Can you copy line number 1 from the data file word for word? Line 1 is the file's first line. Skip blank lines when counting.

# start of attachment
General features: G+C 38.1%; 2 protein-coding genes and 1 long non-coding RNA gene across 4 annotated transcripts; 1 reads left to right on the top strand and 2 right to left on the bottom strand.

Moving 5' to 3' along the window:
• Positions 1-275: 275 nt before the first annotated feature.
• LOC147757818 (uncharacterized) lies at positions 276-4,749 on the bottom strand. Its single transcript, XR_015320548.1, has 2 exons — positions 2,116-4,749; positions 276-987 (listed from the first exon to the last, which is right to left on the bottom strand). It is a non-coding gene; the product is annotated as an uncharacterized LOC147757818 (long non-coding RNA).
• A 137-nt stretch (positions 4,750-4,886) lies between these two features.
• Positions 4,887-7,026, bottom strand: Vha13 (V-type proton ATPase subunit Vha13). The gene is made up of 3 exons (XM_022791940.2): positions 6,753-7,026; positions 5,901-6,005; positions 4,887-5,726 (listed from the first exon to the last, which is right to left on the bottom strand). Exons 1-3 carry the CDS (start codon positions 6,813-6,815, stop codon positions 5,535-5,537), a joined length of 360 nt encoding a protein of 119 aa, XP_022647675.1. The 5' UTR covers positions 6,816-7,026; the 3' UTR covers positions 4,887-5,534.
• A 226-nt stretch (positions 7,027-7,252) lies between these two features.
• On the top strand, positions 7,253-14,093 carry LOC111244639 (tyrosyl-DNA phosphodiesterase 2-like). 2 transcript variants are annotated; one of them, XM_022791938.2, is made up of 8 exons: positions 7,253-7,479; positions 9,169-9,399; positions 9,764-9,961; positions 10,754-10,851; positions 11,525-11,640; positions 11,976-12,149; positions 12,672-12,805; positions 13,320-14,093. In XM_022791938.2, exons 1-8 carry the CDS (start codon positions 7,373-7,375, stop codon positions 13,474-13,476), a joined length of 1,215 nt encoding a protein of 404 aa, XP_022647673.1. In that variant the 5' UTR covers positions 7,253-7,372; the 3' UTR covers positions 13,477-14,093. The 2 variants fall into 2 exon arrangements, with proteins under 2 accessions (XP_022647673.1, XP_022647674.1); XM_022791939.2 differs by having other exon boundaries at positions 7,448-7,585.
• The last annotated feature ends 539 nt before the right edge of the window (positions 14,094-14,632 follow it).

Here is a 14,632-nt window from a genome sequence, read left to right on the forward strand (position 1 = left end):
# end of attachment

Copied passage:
General features: G+C 38.1%; 2 protein-coding genes and 1 long non-coding RNA gene across 4 annotated transcripts; 1 reads left to right on the top strand and 2 right to left on the bottom strand.